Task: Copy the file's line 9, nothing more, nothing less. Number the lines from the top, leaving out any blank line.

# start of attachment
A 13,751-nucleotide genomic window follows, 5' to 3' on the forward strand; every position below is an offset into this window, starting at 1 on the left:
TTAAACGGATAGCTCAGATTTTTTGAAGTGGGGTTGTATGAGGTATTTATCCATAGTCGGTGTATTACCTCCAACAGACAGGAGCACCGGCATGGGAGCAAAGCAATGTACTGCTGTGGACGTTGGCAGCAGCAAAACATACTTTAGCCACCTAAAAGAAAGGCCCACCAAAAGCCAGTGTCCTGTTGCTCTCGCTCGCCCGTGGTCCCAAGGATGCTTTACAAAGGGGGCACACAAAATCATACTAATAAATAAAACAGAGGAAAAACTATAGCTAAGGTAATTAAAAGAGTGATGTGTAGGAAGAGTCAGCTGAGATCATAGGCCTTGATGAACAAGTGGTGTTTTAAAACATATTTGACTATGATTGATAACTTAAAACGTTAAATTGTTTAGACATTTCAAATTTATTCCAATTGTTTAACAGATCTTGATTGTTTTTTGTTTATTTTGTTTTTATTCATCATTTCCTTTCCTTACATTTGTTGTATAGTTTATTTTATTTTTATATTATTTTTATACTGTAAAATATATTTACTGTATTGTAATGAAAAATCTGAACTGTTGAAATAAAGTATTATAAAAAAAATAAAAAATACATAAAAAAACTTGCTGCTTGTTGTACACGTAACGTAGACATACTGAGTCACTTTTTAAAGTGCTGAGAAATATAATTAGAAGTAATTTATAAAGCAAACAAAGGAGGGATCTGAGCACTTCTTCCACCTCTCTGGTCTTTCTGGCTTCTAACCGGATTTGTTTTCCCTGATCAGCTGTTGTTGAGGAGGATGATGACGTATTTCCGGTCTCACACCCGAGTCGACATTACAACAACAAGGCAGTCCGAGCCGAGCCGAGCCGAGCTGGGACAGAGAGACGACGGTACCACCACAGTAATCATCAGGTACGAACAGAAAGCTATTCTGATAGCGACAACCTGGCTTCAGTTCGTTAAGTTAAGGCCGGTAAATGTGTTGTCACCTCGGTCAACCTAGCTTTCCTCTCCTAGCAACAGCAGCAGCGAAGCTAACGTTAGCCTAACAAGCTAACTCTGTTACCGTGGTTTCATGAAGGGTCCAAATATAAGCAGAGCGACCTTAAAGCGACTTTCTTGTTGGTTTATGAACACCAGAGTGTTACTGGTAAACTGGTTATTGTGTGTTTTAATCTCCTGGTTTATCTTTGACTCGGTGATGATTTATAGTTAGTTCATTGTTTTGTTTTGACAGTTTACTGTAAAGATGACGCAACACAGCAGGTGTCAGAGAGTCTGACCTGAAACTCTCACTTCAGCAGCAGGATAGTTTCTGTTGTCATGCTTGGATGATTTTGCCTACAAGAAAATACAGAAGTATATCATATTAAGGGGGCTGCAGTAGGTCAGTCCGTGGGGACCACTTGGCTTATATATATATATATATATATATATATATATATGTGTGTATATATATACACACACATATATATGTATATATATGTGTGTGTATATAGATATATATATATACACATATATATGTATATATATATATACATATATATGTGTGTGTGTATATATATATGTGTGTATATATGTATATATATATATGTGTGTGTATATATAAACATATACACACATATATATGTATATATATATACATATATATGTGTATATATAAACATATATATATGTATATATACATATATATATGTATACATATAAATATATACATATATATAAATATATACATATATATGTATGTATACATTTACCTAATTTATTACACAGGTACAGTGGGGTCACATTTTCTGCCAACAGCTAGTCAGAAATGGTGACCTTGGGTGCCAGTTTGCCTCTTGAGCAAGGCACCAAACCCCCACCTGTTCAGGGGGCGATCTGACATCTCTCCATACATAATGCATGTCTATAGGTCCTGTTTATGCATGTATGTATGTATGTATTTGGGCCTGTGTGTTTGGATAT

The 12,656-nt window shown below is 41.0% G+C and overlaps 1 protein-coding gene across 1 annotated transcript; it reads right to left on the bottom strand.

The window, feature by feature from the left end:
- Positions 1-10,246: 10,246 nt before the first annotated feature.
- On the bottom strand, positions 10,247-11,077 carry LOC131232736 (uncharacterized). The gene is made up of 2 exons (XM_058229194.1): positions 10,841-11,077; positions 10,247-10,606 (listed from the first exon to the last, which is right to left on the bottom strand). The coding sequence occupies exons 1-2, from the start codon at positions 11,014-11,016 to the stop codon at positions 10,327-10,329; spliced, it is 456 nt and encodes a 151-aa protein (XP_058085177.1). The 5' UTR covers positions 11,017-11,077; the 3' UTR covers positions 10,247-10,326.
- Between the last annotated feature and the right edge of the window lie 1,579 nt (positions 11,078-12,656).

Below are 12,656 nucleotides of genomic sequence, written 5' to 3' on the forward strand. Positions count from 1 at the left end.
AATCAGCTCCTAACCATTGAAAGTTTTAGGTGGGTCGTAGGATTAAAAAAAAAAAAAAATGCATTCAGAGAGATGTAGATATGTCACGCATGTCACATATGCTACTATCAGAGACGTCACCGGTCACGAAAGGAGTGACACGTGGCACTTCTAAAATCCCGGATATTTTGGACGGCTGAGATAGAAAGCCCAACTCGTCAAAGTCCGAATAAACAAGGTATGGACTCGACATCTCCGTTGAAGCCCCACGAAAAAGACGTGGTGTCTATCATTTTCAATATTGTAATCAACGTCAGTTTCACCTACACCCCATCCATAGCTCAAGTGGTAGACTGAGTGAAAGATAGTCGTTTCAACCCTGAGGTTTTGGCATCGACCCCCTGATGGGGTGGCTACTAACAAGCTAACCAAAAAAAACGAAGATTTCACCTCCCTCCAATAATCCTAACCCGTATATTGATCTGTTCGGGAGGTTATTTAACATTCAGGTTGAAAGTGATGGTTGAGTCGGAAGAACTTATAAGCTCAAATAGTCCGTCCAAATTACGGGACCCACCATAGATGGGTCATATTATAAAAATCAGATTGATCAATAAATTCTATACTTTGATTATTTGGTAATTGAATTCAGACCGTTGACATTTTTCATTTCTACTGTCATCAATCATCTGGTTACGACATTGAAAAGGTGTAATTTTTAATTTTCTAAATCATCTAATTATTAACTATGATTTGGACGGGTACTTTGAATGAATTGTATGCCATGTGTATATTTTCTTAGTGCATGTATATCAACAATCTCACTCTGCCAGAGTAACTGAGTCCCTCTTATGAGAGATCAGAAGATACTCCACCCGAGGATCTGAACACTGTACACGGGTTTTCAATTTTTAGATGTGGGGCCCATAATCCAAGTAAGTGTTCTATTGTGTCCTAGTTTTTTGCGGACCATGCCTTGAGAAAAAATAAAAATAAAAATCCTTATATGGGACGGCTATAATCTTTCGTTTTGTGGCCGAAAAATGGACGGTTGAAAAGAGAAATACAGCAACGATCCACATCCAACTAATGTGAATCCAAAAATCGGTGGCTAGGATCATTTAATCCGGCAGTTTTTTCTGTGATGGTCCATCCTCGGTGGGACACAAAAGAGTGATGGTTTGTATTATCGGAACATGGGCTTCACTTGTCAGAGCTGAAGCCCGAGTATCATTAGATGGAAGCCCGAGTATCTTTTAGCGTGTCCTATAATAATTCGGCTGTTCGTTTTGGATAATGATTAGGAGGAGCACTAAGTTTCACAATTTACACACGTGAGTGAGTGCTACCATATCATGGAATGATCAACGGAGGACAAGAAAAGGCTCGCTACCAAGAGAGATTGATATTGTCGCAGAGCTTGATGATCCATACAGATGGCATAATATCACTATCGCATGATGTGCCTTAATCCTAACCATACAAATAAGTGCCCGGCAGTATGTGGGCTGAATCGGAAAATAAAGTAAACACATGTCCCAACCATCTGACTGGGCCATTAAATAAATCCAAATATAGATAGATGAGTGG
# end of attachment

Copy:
AATCAGCTCCTAACCATTGAAAGTTTTAGGTGGGTCGTAGGATTAAAAAAAAAAAAAAATGCATTCAGAGAGATGTAGATATGTCACGCATGTCACATATGCTACTATCAGAGACGTCACCGGTCACGAAAGGAGTGACACGTGGCACTTCTAAAATCCCGGATATTTTGGACGGCTGAGATAGAAAGCCCAACTCGTCAAAGTCCGAATAAACAAGGTATGGACTCGACATCTCCGTTGAAGCCCCACGAAAAAGACGTGGTGTCTATCATTTTCAATATTGTAATCAACGTCAGTTTCACCTACACCCCATCCATAGCTCAAGTGGTAGACTGAGTGAAAGATAGTCGTTTCAACCCTGAGGTTTTGGCATCGACCCCCTGATGGGGTGGCTACTAACAAGCTAACCAAAAAAAACGAAGATTTCACCTCCCTCCAATAATCCTAACCCGTATATTGATCTGTTCGGGAGGTTATTTAACATTCAGGTTGAAAGTGATGGTTGAGTCGGAAGAACTTATAAGCTCAAATAGTCCGTCCAAATTACGGGACCCACCATAGATGGGTCATATTATAAAAATCAGATTGATCAATAAATTCTATACTTTGATTATTTGGTAATTGAATTCAGACCGTTGACATTTTTCATTTCTACTGTCATCAATCATCTGGTTACGACATTGAAAAGGTGTAATTTTTAATTTTCTAAATCATCTAATTATTAACTATGATTTGGACGGGTACTTTGAATGAATTGTATGCCATGTGTATATTTTCTTAGTGCATGTATATCAACAATCTCACTCTGCCAGAGTAACTGAGTCCCTCTTATGAGAGATCAGAAGATACTCCACCCGAGGATCTGAACACTGTACACGGGTTTTCAATTTTTAGATGTGGGGCCCATAATCCAAGTAAGTGTTCTATTGTGTCCTAGTTTTTTGCGGACCATGCCTTGAGAAAAAATAAAAATAAAAATCCTTATATGGGACGGCTATAATCTTTCGTTTTGTGGCCGAAAAATGGACGGTTGAAAAGAGAAATACAGCAACGATCCACATCCAACTAATGTGAATCCAAAAATCGGTGGCTAGGATCATTTAATCCGGCAGTTTTTTCTGTGATGGTCCATCCTCGGTGGGACACAAAAGAGTGATGGTTTGTATTATCGGAACATGGGCTTCACTTGTCAGAGCTGAAGCCCGAGTATCATTAGATGGAAGCCCGAGTATCTTTTAGCGTGTCCTATAATAATTCGGCTGTTCGTTTTGGATAATGATTAGGAGGAGCACTAAGTTTCACAATTTACACACGTGAGTGAGTGCTACCATATCATGGAATGATCAACGGAGGACAAGAAAAGGCTCGCTACCAAGAGAGATTGATATTGTCGCAGAGCTTGATGATCCATACAGATGGCATAATATCACTATCGCATGATGTGCCTTAATCCTAACCATACAAATAAGTGCCCGGCAGTATGTGGGCTGAATCGGAAAATAAAGTAAACACATGTCCCAACCATCTGACTGGGCCATTAAATAAATCCAAATATAGATAGATGAGTGG